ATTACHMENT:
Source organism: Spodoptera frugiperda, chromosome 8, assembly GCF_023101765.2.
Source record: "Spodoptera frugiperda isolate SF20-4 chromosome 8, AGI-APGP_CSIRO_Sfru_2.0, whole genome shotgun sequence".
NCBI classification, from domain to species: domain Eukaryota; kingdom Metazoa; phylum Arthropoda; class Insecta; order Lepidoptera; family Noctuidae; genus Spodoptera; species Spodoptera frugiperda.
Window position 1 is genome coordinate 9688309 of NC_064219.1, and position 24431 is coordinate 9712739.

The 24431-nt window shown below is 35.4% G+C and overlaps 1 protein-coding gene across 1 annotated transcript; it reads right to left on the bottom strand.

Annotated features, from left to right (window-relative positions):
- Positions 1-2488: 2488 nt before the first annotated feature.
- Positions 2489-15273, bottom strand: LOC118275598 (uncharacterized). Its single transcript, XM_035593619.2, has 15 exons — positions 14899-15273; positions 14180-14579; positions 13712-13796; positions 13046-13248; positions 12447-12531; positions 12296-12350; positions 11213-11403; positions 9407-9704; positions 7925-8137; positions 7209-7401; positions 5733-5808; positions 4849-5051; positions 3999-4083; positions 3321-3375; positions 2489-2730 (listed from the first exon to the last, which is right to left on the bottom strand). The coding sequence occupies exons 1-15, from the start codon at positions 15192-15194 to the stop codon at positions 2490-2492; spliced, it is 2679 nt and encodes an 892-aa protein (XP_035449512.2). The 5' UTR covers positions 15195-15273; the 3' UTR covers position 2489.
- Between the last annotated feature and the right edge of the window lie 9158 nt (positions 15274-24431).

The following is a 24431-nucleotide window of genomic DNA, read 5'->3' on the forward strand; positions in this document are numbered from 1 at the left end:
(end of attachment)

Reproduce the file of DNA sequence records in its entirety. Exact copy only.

Source organism: Spodoptera frugiperda, chromosome 8, assembly GCF_023101765.2.
Source record: "Spodoptera frugiperda isolate SF20-4 chromosome 8, AGI-APGP_CSIRO_Sfru_2.0, whole genome shotgun sequence".
NCBI classification, from domain to species: domain Eukaryota; kingdom Metazoa; phylum Arthropoda; class Insecta; order Lepidoptera; family Noctuidae; genus Spodoptera; species Spodoptera frugiperda.
Window position 1 is genome coordinate 9688309 of NC_064219.1, and position 24431 is coordinate 9712739.

The 24431-nt window shown below is 35.4% G+C and overlaps 1 protein-coding gene across 1 annotated transcript; it reads right to left on the bottom strand.

Annotated features, from left to right (window-relative positions):
- Positions 1-2488: 2488 nt before the first annotated feature.
- Positions 2489-15273, bottom strand: LOC118275598 (uncharacterized). Its single transcript, XM_035593619.2, has 15 exons — positions 14899-15273; positions 14180-14579; positions 13712-13796; positions 13046-13248; positions 12447-12531; positions 12296-12350; positions 11213-11403; positions 9407-9704; positions 7925-8137; positions 7209-7401; positions 5733-5808; positions 4849-5051; positions 3999-4083; positions 3321-3375; positions 2489-2730 (listed from the first exon to the last, which is right to left on the bottom strand). The coding sequence occupies exons 1-15, from the start codon at positions 15192-15194 to the stop codon at positions 2490-2492; spliced, it is 2679 nt and encodes an 892-aa protein (XP_035449512.2). The 5' UTR covers positions 15195-15273; the 3' UTR covers position 2489.
- Between the last annotated feature and the right edge of the window lie 9158 nt (positions 15274-24431).

The following is a 24431-nucleotide window of genomic DNA, read 5'->3' on the forward strand; positions in this document are numbered from 1 at the left end: